One of the possible solutions of this problem is personalization of these systems, an approach that receives a lot of research attention during the last couple of years. What lurks behind this term is basically an effort to adjust the behavior of the system to the individual needs of the particular user.

Human is a social being by the nature, so he tries to integrate himself into the community of other people he shares some common attribute, interest or attitude with. The world of the internet is no exception. People belonging to an internet community may be characterized by the same information interests. They search for and collect the same type and quality of information while browsing the web environment. Concerning this fact these two questions arise: how to identify these communities and how to assign a particular user to a particular community?

The objective of my diploma thesis is to analyze existing approaches in virtual communities identification on the web based on observing and analyzing user behavior. Especially, focusing on those that are applicable in real-time, thus the approaches that adjust user model after every user interaction. The main goal is to design a method that can provide communities identification real-time, together with considering already existing user models. Later to test the proposed method on real world scenario using the test data that represent real users’ interactions with the web space. These test data will be collected by adaptive proxy server, which is being developed on the faculty. The outcome of this work will be a model of communities extracted from the input data set and a plugin for stated adaptive proxy server, which will perform application of the proposed method in real-time fashion.

to the top

Intelligent Social Learning for Everyone

Jozef Tvarožek
doctoral study, supervised by Mária Bieliková

In our project, we are interested in how socializing the process of learning can improve motivation and learning, and devise computational models and methods to realize this concept. For this, we are building a prototype learning system that adds socially intelligent tutoring to our previous work which is a typical pseudo-tutor assessment system enhanced with free-text answering, and on-the-fly question generation and adaptive selection. In evaluation of our prototype, we are ultimately interested in how does the addition of a socially intelligent tutor, the tutoring friend, affect students’ on-class motivation and off-class system use. Additionally, we want to investigate the effect of an earlier anonymous collaboration between students that, in case of mutually positive evaluations, is transformed into an acquaintance by the tutoring friend, thus allowing the particular students a possible future encounter.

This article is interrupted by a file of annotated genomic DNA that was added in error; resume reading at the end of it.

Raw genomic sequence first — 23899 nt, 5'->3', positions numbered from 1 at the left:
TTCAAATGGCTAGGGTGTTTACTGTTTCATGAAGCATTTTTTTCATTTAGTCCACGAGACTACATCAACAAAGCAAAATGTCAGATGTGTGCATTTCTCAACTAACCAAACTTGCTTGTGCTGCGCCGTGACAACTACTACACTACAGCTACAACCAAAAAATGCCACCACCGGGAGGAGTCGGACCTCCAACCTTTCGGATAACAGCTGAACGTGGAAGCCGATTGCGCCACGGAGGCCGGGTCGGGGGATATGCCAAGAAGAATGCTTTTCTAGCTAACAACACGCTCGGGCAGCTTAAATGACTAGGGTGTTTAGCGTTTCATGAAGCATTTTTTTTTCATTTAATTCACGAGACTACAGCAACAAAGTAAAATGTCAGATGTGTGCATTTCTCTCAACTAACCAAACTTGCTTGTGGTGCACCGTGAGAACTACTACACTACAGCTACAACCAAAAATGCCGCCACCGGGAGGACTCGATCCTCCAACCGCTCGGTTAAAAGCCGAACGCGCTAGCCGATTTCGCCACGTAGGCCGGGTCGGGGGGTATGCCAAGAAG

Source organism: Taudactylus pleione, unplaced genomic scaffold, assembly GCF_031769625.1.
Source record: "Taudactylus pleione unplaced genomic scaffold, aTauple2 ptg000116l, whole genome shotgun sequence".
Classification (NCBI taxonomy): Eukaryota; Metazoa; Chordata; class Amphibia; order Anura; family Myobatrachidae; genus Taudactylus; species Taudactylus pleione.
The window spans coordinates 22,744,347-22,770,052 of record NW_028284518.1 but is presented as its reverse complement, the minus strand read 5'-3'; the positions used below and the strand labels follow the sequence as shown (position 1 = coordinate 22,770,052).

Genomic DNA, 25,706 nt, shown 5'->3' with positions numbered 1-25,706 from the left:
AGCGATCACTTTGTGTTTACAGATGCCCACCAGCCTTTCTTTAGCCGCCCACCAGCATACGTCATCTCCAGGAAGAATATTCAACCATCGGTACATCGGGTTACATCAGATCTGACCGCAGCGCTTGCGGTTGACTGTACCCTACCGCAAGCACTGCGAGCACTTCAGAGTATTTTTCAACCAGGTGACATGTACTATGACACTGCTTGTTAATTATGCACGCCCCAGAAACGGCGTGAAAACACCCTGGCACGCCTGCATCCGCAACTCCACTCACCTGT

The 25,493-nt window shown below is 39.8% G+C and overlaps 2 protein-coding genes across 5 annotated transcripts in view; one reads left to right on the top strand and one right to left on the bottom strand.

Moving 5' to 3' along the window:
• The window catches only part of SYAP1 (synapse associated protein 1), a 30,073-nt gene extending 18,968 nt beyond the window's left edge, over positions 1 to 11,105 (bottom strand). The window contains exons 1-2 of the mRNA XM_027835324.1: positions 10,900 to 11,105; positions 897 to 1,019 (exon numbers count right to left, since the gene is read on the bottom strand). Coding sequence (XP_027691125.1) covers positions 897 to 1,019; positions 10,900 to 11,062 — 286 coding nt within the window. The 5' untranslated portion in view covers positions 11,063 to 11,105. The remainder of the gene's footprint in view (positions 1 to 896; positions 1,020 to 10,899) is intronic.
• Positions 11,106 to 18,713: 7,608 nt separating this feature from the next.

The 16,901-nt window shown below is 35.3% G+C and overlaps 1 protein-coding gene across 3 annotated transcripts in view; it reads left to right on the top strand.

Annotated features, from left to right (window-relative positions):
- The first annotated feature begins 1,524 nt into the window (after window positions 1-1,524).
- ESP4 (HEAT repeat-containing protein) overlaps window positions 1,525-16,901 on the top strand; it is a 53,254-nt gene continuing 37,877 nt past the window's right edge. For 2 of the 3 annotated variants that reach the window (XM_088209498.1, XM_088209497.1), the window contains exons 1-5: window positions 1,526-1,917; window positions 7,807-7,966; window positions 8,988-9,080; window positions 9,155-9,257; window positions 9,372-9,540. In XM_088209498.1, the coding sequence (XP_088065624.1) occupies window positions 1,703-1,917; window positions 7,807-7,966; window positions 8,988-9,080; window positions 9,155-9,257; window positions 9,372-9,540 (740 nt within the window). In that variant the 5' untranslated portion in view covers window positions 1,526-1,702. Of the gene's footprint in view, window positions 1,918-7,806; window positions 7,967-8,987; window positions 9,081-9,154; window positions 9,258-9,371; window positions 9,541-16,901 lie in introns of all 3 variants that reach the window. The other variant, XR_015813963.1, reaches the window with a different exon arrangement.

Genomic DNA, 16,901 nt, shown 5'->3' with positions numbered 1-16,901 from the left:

To endow the computer tutor with at least the appearance of human-level social intelligence, the tutoring friend extracts instances of student’s social behavior such as past events the student attended in real life, future plans and opinions on interesting topics, and peer evaluations and group outcomes of collaborative activities performed by the student in the social learning system. The challenge is to gather descriptions of student’s events, plans and opinions during the off-task (socializing) dialogs with the tutor, and for this we employ a slot-filling dialogue manager that extracts (from student’s utterances) relevant attributes such as duration, location, and other participants.

to the top

Personalized Faceted Exploratory Search in the Semantic Web

Michal Tvarožek
doctoral study, supervised by Mária Bieliková

Exploratory search is one of the current approaches to information retrieval and content navigation in information spaces such as the Web or the Semantic Web. Exploratory search also signifies a shift in search and navigation approaches from traditional “closed” fact retrieval tasks towards more open ended tasks where users do not know beforehand what it is they actually seek. Typical examples of exploratory search include learning, exploration of an information space and the understanding of its structure, or analysis, comparison and forecasting. The aim of our research is the extension an enhancement of exploratory search approaches with support for personalized browsing of an information space using an enhanced faceted browser. We focus on search, visualization and user interaction with structured information spaces described via ontologies.

We extend classical faceted browsers with:

  • dynamic facet generation using the structure of the information space (metadata),
  • automatic adaptation of facet ordering and visualization to user preferences,
  • dynamic generation of both textual and graphical views of the information space based on estimated user preferences,
  • integration of keyword-based, view-based and content-based search approaches,
  • support for collaboration and evaluation of users’ social relationships.

We evaluate our approach by conducting a user study in the digital library domain using heterogeneous content – digital images, publications and student projects. The proposed approach allows users to browse and search in arbitrary (structured) information spaces represented via ontologies (e.g., in OWL). We see several opportunities for the integration of our method with other approaches, mostly for input acquisition and information organization (e.g., classification or clustering). The integration with approaches for discovery of users’ social networks, the acquisition and maintenance of user models, and the integration with advanced data mining and visualization approaches appears of great interest.

to the top

Annotating Texts in Educational Web-Based System

Maroš Unčík
bachelor study, supervised by Mária Bieliková